Motsoaledi explains recall of HIV kits

2012-07-17 12:16

Johannesburg - The approval of a tender for HIV test kits despite an international warning was put through by junior officials, Health Minister Aaron Motsoaledi said on Monday.

He said these officials, who issued the R22.5m tender for seven million HIV kits, were working by the book.

"I believe [they] should have elevated the matter to the level of the minister or director general."

Motsoaledi was briefing reporters in Johannesburg on a government decision to recall 500 000 of the kits already distributed under the tender.

The World Health Organisation issued a notice in January that some of the test kits, the SD Bioline, had been found to be faulty.

South Africa approved a tender for the kits in June.

Motsoaledi described this as "an unfortunate, but unacceptable event".

Explaining what happened, he said South Africa's National Institute for Communicable Diseases (NICD) had given the kits the nod after the batches it checked were found to be functional.

'Err on the side of caution'

NICD approval is a prerequisite for approval of such tenders.

In view of this, the junior officials granted the tender without referring to a higher authority.

"If they did, I would have erred on the side of caution by deciding not to award the tender to this company."

The health minister said he had now opted to "err on the side of caution" by recalling the 500 000 testing kits issued so far.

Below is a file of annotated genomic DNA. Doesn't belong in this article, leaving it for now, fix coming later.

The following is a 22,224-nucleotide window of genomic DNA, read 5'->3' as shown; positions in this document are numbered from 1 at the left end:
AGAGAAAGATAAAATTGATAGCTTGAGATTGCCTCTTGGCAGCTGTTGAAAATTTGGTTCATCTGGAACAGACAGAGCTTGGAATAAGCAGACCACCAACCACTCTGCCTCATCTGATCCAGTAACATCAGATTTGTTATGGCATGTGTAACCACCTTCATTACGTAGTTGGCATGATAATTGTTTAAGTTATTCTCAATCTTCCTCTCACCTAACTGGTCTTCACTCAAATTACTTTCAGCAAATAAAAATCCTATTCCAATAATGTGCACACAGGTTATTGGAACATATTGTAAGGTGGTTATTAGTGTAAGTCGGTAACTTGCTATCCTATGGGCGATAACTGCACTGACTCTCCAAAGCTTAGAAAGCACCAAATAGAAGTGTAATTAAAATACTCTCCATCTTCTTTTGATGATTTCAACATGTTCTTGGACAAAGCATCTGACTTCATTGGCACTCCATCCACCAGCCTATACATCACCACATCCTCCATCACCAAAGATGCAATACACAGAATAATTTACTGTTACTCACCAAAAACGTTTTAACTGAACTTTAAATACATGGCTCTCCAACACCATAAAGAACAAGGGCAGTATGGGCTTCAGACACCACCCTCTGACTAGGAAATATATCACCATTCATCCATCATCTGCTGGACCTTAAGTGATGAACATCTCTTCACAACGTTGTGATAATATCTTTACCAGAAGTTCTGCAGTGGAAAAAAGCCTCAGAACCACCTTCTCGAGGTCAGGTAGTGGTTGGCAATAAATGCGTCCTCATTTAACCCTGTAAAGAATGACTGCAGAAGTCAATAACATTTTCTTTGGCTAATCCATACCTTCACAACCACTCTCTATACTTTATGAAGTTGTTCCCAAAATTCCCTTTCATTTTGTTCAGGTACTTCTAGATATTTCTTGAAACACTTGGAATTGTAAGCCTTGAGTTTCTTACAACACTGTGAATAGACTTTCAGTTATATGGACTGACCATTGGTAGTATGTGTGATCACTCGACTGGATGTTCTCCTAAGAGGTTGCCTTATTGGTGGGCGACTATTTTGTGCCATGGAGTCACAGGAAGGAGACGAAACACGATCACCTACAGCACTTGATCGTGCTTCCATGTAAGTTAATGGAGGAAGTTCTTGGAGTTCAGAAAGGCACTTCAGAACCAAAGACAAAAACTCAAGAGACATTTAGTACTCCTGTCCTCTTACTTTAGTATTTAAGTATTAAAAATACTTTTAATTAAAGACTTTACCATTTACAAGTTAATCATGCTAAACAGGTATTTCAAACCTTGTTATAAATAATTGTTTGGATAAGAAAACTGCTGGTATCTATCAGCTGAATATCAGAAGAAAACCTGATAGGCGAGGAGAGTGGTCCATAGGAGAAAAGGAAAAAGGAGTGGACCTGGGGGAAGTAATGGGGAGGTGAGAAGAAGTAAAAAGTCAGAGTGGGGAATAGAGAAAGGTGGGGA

Motsoaledi, WHO officials, and local experts, who also attended the briefing, said the tests had not issued false positives or negatives.

Due to a flaw in the manufacturing of the kits, the tests would give an "invalid" answer, meaning that the result could not be read.

'Do not use as an excuse'

SA National Aids Council deputy chairperson Mark Heywood said the test controversy should be "seen in context" and should not dissuade people from being tested and knowing their status.

HIV Clinicians' Society president Francois Venter echoed this plea.

"People should not use this as an excuse to get out of their obligation," he said.

WHO director of Essential Medicines and Health Products Kees de Joncheere said his organisation had not banned the tests.

Procurement had merely been suspended for the time being.

De Joncheere said the flaws had been found in only some batches of the product, and not all of them.

Motsoaledi said that while the MCID had found the tests in South Africa to be safe, the government would work with the WHO to further investigate the quality of SD Bioline tests.